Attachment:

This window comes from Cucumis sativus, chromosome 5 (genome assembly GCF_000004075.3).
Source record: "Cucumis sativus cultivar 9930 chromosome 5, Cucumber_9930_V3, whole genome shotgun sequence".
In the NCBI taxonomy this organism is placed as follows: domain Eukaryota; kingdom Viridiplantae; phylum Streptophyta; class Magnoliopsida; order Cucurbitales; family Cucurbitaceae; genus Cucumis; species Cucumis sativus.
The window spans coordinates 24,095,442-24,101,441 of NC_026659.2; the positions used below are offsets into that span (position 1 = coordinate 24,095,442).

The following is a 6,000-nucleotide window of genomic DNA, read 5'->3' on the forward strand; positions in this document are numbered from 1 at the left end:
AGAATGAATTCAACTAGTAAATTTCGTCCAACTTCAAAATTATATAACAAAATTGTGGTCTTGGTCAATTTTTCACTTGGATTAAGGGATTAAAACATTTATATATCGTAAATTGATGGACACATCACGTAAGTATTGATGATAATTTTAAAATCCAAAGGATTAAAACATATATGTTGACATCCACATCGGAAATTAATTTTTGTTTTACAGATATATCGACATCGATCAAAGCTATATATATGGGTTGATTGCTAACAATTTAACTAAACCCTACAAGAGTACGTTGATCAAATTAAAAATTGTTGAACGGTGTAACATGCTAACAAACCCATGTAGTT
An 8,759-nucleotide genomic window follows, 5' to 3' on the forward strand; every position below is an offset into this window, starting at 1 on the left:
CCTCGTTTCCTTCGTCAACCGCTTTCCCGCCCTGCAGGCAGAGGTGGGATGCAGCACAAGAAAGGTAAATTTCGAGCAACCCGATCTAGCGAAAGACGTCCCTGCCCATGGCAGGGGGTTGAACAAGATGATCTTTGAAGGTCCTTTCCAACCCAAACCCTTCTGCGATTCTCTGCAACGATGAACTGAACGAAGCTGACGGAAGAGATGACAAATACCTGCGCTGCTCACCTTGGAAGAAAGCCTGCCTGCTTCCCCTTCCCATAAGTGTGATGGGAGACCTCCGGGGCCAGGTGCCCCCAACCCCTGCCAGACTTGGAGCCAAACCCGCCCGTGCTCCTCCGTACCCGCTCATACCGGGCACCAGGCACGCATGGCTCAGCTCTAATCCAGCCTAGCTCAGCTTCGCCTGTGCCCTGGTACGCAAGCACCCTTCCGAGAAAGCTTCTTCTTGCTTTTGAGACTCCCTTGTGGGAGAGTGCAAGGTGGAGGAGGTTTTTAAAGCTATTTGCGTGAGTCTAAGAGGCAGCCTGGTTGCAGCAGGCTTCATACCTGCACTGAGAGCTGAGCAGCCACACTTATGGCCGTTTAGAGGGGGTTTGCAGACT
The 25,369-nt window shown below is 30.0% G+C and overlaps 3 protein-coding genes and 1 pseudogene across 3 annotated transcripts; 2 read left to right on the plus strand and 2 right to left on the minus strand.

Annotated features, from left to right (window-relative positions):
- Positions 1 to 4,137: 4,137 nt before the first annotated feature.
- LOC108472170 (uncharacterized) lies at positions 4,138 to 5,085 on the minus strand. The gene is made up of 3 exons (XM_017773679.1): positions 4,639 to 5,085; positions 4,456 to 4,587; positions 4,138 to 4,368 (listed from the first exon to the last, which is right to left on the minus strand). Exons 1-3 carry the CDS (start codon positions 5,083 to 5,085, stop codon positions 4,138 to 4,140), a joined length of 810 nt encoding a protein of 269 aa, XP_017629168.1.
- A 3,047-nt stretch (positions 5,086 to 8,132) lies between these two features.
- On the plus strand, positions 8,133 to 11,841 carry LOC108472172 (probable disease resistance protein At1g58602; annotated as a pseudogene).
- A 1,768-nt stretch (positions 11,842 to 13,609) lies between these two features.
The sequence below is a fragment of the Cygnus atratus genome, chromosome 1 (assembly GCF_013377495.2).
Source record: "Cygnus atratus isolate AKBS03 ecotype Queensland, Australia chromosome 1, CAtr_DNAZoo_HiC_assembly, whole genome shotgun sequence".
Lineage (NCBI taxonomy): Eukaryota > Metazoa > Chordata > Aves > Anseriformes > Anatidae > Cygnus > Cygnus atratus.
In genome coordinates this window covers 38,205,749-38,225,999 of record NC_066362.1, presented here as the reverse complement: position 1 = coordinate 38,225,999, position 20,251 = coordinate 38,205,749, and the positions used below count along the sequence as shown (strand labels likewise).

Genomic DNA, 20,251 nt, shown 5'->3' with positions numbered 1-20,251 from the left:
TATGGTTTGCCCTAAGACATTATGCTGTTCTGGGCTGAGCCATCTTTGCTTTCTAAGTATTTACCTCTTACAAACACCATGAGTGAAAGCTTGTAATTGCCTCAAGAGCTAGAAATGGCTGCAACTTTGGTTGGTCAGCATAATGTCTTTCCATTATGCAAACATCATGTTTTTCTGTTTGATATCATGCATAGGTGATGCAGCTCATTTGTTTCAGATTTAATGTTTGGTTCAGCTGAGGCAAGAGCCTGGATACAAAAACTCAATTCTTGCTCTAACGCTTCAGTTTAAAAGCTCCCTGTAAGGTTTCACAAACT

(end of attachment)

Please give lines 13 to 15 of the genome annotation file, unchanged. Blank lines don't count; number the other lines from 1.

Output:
- A 3,047-nt stretch (positions 5,086 to 8,132) lies between these two features.
- On the plus strand, positions 8,133 to 11,841 carry LOC108472172 (probable disease resistance protein At1g58602; annotated as a pseudogene).
- A 1,768-nt stretch (positions 11,842 to 13,609) lies between these two features.